March 2007 – Weathered in at Windy Georgetown

Georgetown is also known as Chicken Harbor.  It is the last major harbor in the Exumas and the destination for many cruisers.  For most it is the end of an annual pilgrimage.  They will join the hundreds of boats that come here (many for the entire season) turning the harbor into a giant mobile home park on anchor.  It earns the name Chicken Harbor since many will talk about “going south” and heading down the Caribbean island chain but few do.  After Georgetown lies a marathon stretch of open ocean, prevailing winds blowing against you, and few harbors of refuge.  After leaving the Exumas, you don’t find great protection until you reach the Dominican Republic.  And then you have to sail the “thorny path” against the prevailing tradewinds and across the Mona Passage to reach Puerto Rico.  After Puerto Rico you start working south down the islands and no longer have to go head to head with the tradewinds.

We arrive in Georgetown and are happily greeted by our friends on Civil Twilight.  Milano Myst is right next to them.  Later we’ll also see Spoony, Rio Dulce, and Seaductress.  Everyone with kids is coming since it is Regatta Week in Georgetown.  Gerri and Alan, our friends on Civil Twilight, call Georgetown “Geriatric Day Camp” with all its organized activities for the senior crowd.  And Regatta Week is the culmination of it all.  But that is not why we’re here.  We’re here because Regatta Week also has a Kid’s Day.  The boys are very excited to see and play with other kids.  Everyday there are kids to play with on the beach.  And at the end of the week, there’s a pirate costume contest, boat races, treasure hunts and arts and crafts.  But most importantly… kids!

For Megan and I, Georgetown has become a decision point.  Do we go all the way south for the approaching hurricane season or do we go back to the U.S. which will bring us closer to the traditional life we left behind?  We go back and forth.  So many factors come into play.  Neither of us can face returning to life as it was.  But we have learned now that our 2 year budget was really a first year budget.  It was probably enough for two years of cruising provided you already had the first year behind you.  In that first year, you have to buy some things you didn’t know you needed for the boat.  And you buy things you later learn you really didn’t need.  And you don’t really learn how to get by without much until you reach the islands where you can’t get much.  We have the money to go for another year, but it would mean going further into our savings than we planned.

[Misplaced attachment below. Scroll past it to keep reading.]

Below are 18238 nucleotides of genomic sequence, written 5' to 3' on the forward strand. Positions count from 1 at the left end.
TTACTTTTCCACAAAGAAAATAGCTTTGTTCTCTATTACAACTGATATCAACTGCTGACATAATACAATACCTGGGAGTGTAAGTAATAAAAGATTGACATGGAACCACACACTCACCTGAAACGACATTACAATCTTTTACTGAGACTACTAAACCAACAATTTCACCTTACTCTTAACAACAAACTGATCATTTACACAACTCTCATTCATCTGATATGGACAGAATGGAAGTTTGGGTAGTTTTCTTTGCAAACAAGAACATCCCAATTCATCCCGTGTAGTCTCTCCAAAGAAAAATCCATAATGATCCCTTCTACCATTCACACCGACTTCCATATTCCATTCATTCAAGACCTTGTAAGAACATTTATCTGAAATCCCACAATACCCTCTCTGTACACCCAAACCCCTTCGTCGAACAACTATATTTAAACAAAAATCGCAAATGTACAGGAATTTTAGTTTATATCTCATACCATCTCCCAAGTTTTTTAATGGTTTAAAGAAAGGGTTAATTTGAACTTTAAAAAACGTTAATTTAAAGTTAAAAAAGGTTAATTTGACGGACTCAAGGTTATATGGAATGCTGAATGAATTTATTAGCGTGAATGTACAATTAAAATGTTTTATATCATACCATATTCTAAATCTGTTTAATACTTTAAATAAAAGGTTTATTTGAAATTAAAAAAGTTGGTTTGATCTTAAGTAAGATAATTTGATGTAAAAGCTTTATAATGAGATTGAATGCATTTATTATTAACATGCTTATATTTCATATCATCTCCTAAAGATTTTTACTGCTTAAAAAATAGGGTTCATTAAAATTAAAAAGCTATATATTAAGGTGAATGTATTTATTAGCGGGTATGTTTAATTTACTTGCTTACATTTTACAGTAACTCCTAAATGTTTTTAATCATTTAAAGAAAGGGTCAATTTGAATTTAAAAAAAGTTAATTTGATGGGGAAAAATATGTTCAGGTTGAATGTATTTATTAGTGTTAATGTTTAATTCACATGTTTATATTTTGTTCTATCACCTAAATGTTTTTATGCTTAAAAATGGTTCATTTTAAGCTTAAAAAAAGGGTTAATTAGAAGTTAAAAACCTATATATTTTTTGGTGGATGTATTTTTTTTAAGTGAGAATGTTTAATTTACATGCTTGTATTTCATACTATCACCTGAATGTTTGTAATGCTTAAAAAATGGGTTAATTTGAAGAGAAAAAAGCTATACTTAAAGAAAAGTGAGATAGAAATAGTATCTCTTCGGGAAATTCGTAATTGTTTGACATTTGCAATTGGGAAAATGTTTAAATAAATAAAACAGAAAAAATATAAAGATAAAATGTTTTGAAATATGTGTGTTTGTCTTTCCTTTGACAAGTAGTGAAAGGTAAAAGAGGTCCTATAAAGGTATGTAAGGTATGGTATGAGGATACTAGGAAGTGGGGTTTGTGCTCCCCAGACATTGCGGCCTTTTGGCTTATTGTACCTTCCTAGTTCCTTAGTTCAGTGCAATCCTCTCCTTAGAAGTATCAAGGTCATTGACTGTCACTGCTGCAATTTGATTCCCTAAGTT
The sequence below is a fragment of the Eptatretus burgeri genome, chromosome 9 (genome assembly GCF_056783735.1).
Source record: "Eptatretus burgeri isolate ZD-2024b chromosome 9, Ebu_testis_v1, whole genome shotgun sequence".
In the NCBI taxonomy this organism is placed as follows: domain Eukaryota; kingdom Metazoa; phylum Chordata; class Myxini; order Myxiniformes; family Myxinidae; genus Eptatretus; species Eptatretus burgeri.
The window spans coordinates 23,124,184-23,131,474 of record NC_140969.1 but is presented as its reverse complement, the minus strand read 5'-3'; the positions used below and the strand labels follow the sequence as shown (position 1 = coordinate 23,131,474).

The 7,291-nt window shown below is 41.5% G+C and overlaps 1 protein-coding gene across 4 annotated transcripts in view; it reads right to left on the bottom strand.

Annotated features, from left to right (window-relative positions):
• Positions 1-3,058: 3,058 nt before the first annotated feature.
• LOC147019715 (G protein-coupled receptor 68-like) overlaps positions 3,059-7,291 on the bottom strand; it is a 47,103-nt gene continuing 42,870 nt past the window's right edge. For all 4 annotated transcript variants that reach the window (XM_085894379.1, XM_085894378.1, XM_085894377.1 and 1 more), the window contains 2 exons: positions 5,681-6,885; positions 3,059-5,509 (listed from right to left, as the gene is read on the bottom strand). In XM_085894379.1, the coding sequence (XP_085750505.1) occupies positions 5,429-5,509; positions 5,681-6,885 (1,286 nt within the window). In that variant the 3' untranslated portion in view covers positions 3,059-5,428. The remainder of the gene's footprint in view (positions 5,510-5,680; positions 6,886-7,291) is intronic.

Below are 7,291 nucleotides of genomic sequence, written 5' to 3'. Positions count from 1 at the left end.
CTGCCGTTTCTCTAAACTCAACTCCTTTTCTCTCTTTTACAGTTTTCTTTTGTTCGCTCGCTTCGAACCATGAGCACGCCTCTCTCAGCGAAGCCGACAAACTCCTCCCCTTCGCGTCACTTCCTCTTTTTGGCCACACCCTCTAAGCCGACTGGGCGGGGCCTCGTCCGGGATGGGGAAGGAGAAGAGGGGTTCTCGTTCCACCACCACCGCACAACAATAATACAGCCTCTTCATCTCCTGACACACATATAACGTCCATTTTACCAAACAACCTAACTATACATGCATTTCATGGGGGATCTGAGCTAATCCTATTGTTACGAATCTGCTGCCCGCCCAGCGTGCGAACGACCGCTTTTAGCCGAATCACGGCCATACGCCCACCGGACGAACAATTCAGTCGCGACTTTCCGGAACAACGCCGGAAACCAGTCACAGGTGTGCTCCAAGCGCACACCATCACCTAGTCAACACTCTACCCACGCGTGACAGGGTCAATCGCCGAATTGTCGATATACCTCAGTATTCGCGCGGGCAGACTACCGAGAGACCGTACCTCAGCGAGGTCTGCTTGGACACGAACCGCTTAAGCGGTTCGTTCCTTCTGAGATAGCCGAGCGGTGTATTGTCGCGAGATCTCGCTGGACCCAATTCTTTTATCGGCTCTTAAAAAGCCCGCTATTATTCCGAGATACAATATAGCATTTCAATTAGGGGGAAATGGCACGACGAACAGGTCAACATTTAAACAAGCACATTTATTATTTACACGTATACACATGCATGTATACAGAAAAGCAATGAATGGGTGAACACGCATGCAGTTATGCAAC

So we delay our decision and decide to go to Emerald Bay Marina for a few days.  Emerald Bay is a new marina affiliated with the Ritz Carleton that has taken on mythical overtones when discussed by cruisers.  The descriptions become too unbelievable to be true.  It sounds like the oasis in the desert that is really the hallucinatory mirage of the parched desert traveler… Dockage is only.75/foot… floating docks (rare in the Bahamas) with a carpeted mat laid down by the dock attendants at your arrival… free videos… luxury pool with towels and attendants… and most unbelievable of all… FREE LAUNDRY!

At the conclusion of Kid’s Day we dash to Emerald Bay to beat the rush.  It’s ALL true.  We decide to stay for 2 days.  Then as we’re getting ready to depart, the wind kicks up and we find out why they have to give this dockage away.  It is impossible to get out of Emerald Bay unless there is almost no wind.  The local spectator sport is watching unsuspecting boats try to go out against the seas through the narrow and reef-strewn entrance.  We are stuck for the rest of the week.  Fortunately it is cheap but marinas aren’t in our budget.  And also fortunately there are lots of kids to play with.  Spoony, Rio Dulce, Snow Day, Milano Myst and Intuition are all stranded with us.